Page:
KIEV -- U.S. Assistant Secretary of State Victoria Nuland visited Independence Square in the Ukrainian capital Kiev on Wednesday, the U.S. embassy said, and an opposition leader said she talked to protesters.
A spokesman for the embassy said she had visited Maidan, where several thousand of protesters were calling for the resignation of President Viktor Yanukovich.
Nuland’s highly symbolic appearance in the square came a day after Secretary of State John Kerry issued a strong statement, expressing the United States' "disgust with the decision of Ukrainian authorities to meet the peaceful protest ... with riot police, bulldozers, and batons, rather than with respect for democratic rights and human dignity."
"This response is neither acceptable nor does it befit a democracy," said Kerry, urging authorities to show "utmost restraint" and protect human life. "As church bells ring tonight amidst the smoke in the streets of Kyiv, the United States stands with the people of Ukraine. They deserve better."Nuland was in Kiev, along with EU foreign policy chief Catherine Ashton, to try to talk to the government and the opposition to work out a solution to the crisis.
The U.S. Embassy in Kiev told CBS News that Nuland met Wednesday morning with Yanukovych and was planning to deliver a statement outside the Presidential Administration building.
Photos posted on Twitter showed Nuland shaking hands with security personnel and there were many reports that she had helped distribute food to the protesters.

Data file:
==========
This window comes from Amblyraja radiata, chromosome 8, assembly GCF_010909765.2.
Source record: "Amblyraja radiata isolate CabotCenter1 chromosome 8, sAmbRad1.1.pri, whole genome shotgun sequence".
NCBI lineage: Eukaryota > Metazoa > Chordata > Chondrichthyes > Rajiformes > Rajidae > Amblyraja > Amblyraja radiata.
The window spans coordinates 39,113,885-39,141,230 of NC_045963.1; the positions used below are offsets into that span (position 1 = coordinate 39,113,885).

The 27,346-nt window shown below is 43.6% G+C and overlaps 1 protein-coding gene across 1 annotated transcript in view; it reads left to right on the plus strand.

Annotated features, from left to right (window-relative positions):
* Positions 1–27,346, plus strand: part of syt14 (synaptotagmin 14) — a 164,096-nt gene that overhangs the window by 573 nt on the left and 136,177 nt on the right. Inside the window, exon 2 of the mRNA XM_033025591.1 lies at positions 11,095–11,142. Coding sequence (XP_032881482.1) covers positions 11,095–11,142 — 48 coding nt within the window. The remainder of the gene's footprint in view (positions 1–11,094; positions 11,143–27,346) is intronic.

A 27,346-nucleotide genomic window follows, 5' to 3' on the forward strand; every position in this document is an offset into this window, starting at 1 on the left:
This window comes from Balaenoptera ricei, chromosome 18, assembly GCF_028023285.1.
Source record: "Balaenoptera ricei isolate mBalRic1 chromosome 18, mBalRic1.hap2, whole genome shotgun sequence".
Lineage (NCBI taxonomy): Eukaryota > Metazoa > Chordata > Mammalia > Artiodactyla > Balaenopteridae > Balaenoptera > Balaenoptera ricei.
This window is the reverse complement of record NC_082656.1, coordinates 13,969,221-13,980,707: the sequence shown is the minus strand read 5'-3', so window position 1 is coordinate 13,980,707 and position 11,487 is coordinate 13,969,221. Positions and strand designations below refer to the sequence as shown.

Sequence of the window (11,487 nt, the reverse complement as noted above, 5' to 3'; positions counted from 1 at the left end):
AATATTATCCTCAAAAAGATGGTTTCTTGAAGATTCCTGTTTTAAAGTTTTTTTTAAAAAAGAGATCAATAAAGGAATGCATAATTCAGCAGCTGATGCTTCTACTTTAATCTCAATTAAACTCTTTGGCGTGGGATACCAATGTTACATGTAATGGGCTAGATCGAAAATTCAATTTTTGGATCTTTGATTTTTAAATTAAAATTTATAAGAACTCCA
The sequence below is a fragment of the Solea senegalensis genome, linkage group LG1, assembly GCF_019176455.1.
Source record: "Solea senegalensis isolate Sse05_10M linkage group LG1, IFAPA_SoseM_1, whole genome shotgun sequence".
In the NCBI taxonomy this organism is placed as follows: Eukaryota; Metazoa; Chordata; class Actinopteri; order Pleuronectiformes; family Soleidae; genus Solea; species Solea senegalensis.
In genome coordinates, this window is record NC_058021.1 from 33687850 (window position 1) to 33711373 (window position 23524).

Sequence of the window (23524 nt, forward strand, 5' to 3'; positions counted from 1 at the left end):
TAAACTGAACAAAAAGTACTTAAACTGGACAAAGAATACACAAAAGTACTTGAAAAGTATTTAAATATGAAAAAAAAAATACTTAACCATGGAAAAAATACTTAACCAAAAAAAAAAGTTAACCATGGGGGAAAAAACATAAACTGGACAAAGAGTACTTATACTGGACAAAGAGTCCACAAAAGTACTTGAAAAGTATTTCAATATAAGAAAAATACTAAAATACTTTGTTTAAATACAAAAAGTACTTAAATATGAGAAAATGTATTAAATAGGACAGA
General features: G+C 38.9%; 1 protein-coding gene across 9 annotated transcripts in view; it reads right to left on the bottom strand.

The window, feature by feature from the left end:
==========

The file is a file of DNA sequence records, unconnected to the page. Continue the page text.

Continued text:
Meanwhile, CBS News correspondent Clarissa Ward reported that police had pulled back Wednesday morning after an
overnight confrontation in which they attempted to remove barricades and tents
from a protest camp and scuffled with demonstrators. The standoff went on for nine hours.
Buses carrying police drove away from Kiev's Independence Square early Wednesday to cheers from protesters.
Another group of police that had been stationed outside the Kiev city hall building, which has been occupied by protesters for weeks, also departed from the scene.
Arseny Yatsenyuk, a top opposition leader, called it "a great victory."
Protesters have been gathering around the clock to demand the resignation of the government in a crisis that is threatening the leadership of President Yanukovych.
The protesters, who see Yanukovych as being too close to the Kremlin in Moscow, took to the streets two weeks ago over his decision to pull out of an association agreement with the European Union, which would have established a free-trade zone and bolstered political and other ties between the former Soviet republic and the European bloc.
The protests are the biggest since Ukraine's pro-democracy Orange Revolution. Those protests, also centered on Independence Square, known as the Maidan, succeeded in forcing the annulment of Yanukovych's fraud-tainted presidential victory in 2004, and ushered his pro-Western opponents into power. Yanukovych returned to the presidency in the 2010 vote, drawing on support from heavily industrialized eastern Ukraine where there are many Russian speakers.